Charges against Myles Carter dropped

Police officers hold the line on Bailey Avenue in Buffalo. June 1, 2020 (WBEN Photo/Brendan Keany)
Photo credit Police officers hold the line on Bailey Avenue in Buffalo. June 1, 2020 (WBEN Photo/Brendan Keany)

Buffalo, NY (WBEN) - Charges against local activist Myles Carter have been dismissed. 

Carter was tackled from behind by police while being interviewed by a Channel 4 news crew on Bailey Avenue early in the morning on June 1. A video clip of the arrest soon went viral. 

The 30 year old had been charged with  Obstructing Governmental Administration and Disorderly Conduct.

"Today, the Erie County District Attorney’s Office dismissed the charges against Mr. Carter because the charges, which were facially insufficient, were unsupported by the information provided by law enforcement," said a statement from District Attorney John Flynn. "Specifically, the conduct alleged in the complaints was not supported by defendant’s actual described conduct."

The incident with Carter happened moments before an SUV drove through the police line on Bailey Avenue, injuring three officers.

Since the incident, Carter has been outspoken on the need for police reform in Buffalo, organizing several rallies. 

Br. Miles, a regular in my city's mosque who's ONLY ever supported his community, got tackled and arrested while being interviewed WITH BOTH HIS HANDS UP!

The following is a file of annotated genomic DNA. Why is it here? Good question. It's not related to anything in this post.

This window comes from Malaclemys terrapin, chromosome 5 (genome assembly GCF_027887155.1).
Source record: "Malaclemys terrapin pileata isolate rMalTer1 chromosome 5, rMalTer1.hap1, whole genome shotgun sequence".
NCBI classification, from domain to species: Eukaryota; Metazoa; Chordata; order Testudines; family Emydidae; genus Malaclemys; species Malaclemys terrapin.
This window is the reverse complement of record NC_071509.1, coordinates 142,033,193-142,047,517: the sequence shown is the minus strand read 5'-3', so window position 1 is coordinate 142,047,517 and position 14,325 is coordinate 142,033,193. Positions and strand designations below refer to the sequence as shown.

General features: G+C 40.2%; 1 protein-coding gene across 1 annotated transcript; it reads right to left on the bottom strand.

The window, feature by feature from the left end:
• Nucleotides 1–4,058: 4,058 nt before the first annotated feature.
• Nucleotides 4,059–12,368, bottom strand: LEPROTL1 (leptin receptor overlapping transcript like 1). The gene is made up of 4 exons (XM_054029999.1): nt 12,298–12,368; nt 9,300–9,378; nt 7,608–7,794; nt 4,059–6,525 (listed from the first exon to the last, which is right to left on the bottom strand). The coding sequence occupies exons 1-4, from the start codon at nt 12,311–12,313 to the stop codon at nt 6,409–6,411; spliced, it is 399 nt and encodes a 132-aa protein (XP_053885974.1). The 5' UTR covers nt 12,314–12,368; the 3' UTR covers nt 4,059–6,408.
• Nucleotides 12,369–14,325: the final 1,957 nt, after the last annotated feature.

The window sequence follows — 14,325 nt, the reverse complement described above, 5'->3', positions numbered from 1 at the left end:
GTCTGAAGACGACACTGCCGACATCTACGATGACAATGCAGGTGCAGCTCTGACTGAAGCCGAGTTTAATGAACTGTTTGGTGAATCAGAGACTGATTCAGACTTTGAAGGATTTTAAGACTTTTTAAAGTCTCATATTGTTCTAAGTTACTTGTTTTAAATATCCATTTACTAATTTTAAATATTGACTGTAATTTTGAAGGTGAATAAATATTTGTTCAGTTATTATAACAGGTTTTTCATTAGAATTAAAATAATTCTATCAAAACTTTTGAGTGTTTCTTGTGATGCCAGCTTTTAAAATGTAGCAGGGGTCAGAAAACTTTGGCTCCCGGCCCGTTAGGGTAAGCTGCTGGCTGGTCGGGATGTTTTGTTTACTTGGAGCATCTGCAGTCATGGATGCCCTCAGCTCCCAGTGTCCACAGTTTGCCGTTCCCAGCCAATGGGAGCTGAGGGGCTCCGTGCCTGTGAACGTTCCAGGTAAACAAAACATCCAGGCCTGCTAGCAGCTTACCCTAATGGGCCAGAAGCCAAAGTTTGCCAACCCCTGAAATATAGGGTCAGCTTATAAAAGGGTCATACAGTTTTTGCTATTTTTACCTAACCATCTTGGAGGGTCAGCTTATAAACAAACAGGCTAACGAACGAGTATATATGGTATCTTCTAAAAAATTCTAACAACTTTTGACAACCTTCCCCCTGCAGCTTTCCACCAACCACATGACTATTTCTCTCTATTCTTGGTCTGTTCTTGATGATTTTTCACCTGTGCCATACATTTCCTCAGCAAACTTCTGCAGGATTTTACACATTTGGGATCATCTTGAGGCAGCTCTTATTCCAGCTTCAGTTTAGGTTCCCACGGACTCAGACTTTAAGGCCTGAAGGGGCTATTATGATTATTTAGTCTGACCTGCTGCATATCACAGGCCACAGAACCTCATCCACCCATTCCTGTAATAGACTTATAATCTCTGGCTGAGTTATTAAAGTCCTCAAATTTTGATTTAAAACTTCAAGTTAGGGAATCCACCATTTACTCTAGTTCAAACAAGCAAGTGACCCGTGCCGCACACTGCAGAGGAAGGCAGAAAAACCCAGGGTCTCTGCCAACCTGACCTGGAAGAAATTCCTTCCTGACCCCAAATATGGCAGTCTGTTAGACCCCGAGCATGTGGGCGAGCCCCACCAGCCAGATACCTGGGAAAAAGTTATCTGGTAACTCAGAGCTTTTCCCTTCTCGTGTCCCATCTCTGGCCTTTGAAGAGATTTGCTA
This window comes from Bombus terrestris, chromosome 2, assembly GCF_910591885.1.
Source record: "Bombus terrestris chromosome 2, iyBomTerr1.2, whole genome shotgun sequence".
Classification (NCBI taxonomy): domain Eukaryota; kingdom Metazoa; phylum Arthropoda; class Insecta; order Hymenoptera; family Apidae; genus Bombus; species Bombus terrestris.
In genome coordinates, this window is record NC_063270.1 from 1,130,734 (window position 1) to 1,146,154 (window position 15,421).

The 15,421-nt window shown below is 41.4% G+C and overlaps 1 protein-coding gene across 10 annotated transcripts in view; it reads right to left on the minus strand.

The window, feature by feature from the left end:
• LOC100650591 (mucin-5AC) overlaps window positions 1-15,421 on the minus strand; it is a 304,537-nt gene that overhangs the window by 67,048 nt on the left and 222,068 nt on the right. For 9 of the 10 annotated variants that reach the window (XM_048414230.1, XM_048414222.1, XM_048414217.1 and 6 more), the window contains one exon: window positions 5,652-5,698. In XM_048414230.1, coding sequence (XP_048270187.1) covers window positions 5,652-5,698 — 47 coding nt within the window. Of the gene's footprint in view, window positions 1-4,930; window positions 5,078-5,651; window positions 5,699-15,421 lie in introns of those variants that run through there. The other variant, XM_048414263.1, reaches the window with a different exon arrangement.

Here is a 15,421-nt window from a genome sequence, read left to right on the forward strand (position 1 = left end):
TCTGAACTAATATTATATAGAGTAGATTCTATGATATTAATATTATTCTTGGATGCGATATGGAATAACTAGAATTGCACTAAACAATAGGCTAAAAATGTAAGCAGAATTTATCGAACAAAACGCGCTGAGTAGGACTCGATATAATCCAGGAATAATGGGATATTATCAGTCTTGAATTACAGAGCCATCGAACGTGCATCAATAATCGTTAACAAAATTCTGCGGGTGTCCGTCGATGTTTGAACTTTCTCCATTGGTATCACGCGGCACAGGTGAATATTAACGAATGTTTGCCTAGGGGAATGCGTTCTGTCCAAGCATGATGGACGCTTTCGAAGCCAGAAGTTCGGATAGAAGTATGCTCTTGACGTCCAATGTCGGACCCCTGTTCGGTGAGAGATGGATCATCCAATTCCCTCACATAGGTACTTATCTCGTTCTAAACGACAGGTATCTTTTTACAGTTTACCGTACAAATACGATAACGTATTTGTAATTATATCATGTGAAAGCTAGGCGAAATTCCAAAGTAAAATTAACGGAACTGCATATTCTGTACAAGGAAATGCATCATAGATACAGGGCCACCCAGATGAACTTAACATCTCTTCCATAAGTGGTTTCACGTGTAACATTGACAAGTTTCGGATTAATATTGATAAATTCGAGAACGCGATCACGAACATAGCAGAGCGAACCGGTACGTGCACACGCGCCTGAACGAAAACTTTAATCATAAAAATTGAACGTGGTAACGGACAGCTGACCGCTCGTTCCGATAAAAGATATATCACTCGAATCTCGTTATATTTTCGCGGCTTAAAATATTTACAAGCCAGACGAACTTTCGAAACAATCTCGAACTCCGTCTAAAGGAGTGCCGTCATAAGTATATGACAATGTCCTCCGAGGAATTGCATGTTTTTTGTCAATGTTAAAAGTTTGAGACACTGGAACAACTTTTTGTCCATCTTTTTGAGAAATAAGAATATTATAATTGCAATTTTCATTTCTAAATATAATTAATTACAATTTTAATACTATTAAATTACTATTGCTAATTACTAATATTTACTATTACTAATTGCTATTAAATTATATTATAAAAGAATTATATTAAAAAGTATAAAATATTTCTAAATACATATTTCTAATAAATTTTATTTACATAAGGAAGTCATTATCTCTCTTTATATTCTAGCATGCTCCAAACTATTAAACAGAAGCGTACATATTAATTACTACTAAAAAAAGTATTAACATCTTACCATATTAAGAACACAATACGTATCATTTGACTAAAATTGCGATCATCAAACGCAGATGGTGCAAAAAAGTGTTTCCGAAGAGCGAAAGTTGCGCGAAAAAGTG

— Laith (@secretlaith) June 3, 2020

"I'm ecstatic that justice is actually prevailing in this sense," Carter told WBEN on Friday. "They didn't have a case to charge me with any crime. When I was tackled on Bailey Avenue, my first amendment rights were violated that evening. They didn't even know why they tackled me. When we were sitting in the police station, they had to go and figure out what charges to give me and they just ended up giving me the same charges as the people peacefully protesting."

Carter did not say whether he was injured or what his current health status is because he is planning a civil lawsuit against the City of Buffalo.

He continues to plan his advocacy for police reform.

"People in Buffalo are fed up with this narrative that we don't have issues that exist in our own community," Carter said. "Our elected officials are quite often deflecting to national news and saying these are problems that exist in other communities. No, these are problems that exist in our community."